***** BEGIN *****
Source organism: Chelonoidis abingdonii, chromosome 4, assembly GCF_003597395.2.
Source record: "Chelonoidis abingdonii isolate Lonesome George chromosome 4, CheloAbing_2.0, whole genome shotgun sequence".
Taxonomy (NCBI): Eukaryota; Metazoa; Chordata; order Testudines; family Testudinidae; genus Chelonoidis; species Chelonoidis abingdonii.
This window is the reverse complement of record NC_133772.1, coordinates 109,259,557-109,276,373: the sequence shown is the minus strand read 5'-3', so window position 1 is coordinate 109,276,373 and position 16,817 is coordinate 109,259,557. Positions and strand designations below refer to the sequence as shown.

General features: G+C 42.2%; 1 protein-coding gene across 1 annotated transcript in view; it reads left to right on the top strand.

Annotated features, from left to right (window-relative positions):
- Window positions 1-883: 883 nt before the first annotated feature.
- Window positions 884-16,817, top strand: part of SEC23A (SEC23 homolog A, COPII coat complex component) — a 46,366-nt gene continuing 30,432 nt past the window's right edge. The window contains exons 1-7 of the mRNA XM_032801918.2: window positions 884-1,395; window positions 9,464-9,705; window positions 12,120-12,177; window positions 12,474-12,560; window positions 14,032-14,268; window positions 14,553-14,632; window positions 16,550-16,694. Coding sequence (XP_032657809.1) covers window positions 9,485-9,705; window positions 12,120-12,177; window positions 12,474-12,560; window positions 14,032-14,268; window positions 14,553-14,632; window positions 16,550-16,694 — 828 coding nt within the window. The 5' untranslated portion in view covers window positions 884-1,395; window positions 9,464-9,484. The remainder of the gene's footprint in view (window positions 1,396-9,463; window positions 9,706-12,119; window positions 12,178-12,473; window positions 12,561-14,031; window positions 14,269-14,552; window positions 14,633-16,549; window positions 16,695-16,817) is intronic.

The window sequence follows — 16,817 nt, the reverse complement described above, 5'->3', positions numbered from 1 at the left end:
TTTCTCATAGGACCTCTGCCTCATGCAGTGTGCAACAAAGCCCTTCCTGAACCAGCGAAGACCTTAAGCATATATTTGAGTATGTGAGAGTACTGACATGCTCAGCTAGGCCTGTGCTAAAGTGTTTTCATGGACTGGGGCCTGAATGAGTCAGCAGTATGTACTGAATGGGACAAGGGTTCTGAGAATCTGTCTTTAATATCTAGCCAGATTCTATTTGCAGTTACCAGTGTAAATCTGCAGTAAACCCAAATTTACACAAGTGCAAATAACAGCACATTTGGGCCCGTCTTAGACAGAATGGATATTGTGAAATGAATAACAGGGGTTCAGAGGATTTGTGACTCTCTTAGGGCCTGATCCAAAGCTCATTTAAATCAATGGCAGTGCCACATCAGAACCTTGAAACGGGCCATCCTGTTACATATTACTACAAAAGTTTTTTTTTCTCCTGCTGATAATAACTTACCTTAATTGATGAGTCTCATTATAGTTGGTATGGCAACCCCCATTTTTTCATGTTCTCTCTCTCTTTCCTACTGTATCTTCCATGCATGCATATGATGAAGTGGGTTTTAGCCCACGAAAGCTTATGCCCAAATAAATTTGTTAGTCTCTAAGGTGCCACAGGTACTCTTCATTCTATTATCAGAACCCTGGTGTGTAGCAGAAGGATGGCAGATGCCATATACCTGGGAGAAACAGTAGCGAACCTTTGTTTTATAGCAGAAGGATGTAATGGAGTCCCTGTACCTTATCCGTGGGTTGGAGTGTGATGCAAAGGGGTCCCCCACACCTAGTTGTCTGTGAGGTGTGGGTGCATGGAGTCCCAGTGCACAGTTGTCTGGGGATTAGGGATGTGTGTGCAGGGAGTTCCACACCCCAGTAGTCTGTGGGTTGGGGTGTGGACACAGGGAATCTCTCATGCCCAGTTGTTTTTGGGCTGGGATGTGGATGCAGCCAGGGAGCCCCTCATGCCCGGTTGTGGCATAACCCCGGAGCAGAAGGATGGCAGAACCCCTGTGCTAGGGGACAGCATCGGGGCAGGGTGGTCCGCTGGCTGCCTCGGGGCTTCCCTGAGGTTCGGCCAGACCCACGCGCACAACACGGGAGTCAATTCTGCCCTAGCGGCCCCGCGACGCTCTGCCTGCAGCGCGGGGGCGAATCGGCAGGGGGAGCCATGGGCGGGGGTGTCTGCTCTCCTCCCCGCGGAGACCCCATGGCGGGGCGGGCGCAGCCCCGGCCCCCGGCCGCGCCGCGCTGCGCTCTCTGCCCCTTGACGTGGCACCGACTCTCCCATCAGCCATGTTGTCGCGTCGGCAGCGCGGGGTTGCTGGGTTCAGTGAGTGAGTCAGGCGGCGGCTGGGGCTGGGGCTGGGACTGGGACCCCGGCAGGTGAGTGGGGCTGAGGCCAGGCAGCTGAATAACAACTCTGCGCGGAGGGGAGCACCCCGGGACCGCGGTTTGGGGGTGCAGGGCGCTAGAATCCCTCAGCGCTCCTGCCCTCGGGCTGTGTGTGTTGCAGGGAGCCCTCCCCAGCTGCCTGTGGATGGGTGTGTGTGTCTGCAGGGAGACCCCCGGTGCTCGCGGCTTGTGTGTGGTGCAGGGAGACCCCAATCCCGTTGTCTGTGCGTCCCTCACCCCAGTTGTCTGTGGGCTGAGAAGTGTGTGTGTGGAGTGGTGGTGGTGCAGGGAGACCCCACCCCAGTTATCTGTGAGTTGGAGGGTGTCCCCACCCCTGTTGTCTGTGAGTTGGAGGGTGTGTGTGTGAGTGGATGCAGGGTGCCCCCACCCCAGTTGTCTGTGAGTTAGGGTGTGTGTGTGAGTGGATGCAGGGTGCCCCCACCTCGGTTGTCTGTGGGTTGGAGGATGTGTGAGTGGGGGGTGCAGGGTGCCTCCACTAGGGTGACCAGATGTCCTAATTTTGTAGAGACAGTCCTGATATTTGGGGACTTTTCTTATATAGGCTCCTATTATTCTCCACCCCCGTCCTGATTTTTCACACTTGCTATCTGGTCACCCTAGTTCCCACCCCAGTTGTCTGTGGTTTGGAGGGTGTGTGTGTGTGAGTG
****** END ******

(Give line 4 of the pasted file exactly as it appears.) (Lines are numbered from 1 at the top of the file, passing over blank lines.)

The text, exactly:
This window is the reverse complement of record NC_133772.1, coordinates 109,259,557-109,276,373: the sequence shown is the minus strand read 5'-3', so window position 1 is coordinate 109,276,373 and position 16,817 is coordinate 109,259,557. Positions and strand designations below refer to the sequence as shown.